Published on February 5th, 2013 | by admin0
Soccer defending is often looked at as the negative side of the game, the boring part of playing, the least entertaining aspect of the game and teams are seldom revered for their soccer defending performance.
However if you doubt how important soccer defending is, look at the stats of all major soccer tournaments, you will find the team with the best defensive record usually runs out the winner of the tournament!
The best way that soccer defending has been described to me was that it is 80% hard work and 20% science. So much time is spent as a team working out the “science” of soccer defending , yet it still is made up of 80% hard work.
So What Does That Hard Work Entail?
Well, it is important that your team has a culture or a way of doing things or an attitude to soccer defending. Firstly it is important that the whole team defends together and not just leaves it to the defenders on the team to do the soccer defending.
The Hard Work
I have taught my teams to defend “Like a pack of dogs,” as well as “Be like a tank of piranhas” in our penalty box. I instilled the culture that the other team does not deserve the ball and that we are immediately going to close them down and regain possession. Once your team has bought into the culture or attitude you are looking for, then you will defend better very quickly.
That takes care of the hard work part of soccer defending, now let’s look at the scientific part….
The scientific fundamentals or “Key Factors” of soccer defending are:
- RECOVERY RUNS
PRESSURE refers to immediately having the closest defender to the ball move towards the opponent with the ball and apply pressure by closing down the space, reducing the options available and trying to dispossess the player of the ball. This can be your goalkeeper, your left full back, your creative midfield playmaker or your star forward. Just take a look at the defensive work Wayne Rooney of Manchester United does as a good example.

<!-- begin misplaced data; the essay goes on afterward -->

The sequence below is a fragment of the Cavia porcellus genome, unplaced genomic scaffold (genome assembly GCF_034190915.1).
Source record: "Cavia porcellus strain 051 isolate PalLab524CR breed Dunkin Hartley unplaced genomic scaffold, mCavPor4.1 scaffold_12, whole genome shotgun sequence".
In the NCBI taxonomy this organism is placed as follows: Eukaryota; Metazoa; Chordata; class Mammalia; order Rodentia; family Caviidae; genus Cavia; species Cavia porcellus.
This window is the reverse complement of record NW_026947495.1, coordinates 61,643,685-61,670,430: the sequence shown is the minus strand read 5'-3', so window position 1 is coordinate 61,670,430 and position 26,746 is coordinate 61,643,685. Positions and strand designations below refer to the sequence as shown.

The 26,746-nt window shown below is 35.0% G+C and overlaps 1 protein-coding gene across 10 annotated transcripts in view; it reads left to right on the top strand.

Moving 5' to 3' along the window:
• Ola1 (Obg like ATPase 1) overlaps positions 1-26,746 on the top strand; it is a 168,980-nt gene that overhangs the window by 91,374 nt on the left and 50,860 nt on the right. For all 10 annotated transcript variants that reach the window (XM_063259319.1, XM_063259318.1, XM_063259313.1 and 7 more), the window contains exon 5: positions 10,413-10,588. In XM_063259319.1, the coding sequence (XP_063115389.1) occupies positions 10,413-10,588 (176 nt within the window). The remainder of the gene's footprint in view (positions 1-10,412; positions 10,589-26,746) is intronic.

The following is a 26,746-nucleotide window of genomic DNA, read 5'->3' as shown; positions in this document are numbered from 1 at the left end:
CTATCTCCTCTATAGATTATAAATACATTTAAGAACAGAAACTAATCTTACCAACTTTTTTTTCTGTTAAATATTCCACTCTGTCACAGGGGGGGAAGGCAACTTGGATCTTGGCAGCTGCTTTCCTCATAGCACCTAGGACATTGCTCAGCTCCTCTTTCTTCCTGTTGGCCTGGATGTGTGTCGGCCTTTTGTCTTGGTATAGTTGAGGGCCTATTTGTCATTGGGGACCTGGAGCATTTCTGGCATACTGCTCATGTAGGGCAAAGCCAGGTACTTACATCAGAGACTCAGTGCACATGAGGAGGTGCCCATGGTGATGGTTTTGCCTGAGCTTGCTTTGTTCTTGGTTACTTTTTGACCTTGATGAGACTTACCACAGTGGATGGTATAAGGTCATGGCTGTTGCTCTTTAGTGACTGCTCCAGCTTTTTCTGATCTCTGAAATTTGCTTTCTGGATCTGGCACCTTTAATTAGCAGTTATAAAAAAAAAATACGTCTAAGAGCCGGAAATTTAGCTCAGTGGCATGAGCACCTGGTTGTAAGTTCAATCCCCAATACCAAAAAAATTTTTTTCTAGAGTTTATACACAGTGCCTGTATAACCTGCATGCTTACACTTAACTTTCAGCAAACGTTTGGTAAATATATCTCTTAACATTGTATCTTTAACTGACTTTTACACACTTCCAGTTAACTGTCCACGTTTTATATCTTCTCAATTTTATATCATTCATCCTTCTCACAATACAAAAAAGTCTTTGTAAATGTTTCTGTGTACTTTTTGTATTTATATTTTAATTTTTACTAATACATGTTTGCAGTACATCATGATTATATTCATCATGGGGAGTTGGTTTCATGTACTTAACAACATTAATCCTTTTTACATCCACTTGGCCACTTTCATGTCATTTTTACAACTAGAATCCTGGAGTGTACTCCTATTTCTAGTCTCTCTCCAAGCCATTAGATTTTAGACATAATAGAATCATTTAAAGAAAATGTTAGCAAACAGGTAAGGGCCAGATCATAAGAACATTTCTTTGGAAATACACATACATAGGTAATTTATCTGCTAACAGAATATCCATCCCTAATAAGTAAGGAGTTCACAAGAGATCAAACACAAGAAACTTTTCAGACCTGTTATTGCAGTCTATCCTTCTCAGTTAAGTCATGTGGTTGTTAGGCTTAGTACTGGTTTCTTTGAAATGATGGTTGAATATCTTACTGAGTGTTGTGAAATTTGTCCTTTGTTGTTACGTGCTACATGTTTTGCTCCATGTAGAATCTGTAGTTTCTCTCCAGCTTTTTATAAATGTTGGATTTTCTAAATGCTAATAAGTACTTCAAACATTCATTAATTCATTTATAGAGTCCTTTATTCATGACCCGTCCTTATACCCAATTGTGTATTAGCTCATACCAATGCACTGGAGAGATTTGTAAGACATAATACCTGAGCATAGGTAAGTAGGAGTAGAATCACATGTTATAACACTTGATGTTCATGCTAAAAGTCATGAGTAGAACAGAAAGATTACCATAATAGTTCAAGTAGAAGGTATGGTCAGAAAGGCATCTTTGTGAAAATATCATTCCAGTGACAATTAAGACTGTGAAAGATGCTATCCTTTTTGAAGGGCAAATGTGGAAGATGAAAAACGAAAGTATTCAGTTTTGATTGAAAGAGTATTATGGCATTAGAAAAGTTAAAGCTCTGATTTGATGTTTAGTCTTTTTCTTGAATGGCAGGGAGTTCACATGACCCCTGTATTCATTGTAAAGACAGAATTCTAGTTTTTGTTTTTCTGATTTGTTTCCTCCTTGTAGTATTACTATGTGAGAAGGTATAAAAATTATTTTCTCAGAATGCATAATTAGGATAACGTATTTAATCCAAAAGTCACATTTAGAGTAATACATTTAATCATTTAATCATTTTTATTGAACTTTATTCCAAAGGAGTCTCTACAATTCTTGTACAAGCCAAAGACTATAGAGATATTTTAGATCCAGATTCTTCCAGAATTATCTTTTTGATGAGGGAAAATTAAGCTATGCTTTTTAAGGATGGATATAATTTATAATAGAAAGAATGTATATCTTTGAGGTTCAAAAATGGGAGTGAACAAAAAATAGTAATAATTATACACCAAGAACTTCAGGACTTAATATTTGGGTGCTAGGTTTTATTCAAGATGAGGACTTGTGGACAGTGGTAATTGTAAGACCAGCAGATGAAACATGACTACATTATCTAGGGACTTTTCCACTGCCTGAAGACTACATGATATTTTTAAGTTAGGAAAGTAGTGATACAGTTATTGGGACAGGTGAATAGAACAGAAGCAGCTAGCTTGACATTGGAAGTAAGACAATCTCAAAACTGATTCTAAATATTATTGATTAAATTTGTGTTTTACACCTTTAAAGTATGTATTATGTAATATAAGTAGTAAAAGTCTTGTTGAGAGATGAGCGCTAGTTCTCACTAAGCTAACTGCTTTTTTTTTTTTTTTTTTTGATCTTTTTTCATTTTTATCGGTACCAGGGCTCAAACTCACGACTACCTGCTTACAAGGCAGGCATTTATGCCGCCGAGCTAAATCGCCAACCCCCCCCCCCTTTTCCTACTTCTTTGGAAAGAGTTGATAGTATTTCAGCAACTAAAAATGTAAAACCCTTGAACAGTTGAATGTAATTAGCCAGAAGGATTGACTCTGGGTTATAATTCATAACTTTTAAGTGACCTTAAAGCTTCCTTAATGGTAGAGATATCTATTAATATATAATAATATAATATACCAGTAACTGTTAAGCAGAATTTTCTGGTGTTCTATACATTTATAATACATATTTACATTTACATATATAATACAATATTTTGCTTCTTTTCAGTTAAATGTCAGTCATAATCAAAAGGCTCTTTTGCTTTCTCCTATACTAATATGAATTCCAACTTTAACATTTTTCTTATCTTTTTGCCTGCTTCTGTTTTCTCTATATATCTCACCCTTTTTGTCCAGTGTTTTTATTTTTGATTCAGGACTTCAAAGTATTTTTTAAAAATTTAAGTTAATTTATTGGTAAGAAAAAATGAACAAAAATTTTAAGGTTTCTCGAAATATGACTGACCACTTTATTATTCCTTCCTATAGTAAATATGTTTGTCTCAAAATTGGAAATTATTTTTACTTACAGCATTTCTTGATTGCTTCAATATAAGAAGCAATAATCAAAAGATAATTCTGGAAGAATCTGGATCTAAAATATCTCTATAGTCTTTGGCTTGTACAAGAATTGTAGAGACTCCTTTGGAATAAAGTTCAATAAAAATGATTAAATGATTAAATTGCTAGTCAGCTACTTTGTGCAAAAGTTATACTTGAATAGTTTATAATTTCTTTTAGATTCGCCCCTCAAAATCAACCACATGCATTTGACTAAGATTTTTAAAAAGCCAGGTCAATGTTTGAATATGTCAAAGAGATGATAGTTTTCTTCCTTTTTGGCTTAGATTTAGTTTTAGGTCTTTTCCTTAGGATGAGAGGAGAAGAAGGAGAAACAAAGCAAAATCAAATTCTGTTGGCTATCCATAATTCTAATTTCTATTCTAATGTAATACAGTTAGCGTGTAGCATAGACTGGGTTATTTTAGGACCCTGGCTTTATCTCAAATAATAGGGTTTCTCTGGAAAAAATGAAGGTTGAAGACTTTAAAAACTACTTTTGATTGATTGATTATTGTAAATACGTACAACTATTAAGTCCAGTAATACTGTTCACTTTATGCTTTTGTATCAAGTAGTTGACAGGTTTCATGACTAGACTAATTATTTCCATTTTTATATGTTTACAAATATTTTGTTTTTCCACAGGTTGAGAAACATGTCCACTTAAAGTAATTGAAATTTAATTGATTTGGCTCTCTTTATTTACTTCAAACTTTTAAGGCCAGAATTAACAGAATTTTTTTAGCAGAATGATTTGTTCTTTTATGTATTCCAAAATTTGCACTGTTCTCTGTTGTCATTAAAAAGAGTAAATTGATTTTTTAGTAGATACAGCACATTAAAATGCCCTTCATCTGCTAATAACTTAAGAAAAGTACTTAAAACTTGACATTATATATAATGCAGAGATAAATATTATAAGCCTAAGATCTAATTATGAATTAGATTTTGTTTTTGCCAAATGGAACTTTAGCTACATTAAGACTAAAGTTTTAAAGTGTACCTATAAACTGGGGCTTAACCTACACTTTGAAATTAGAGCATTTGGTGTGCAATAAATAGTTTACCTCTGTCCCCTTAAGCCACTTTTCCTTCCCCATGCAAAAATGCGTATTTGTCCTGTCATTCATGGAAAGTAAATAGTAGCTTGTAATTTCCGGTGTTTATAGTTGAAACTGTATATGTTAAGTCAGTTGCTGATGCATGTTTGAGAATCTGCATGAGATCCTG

COVER refers to the next closest player to the ball getting over there as a back up, as a team mate, as a two pronged attack working with the first defender who is pressuring the ball.
BALANCE refers to a third team mate working behind the first two defenders. So, as an example, defender 1 is pressuring the ball and defender 2 comes in to help just off the left shoulder of defender 1. Balance is provided by defender 3 who gets in behind defenders 1 and 2, this time off the right shoulder of defender 2 to provide “BALANCE.”
RECOVERY RUNS are often unseen, yet are so very important. I just watched the goal scored by Wolverhampton Wanders against Blackburn Rovers and the lack of recovery run from the Rovers left back was painful to see, resulting in the Wolves player sneaking in at the back post to score a free header, tying the game and taking two points off Blackburn. At the end of the season those dropped points could have massive significance. So, RECOVERY RUNS are huge and they basically involve the defender tracking back to get between an attacker and the ball as quickly as possible to intercept a pass or to deny space to that attacker.
COMMUNICATION.” Just watch the next game on TV and see how a lack of communication often results in a team conceding a goal, even at the very highest level of the game. All 11 players on the team need to communicate to each other who is providing the PRESSURE, the COVER, the BALANCE and who is making the RECOVERY RUNS.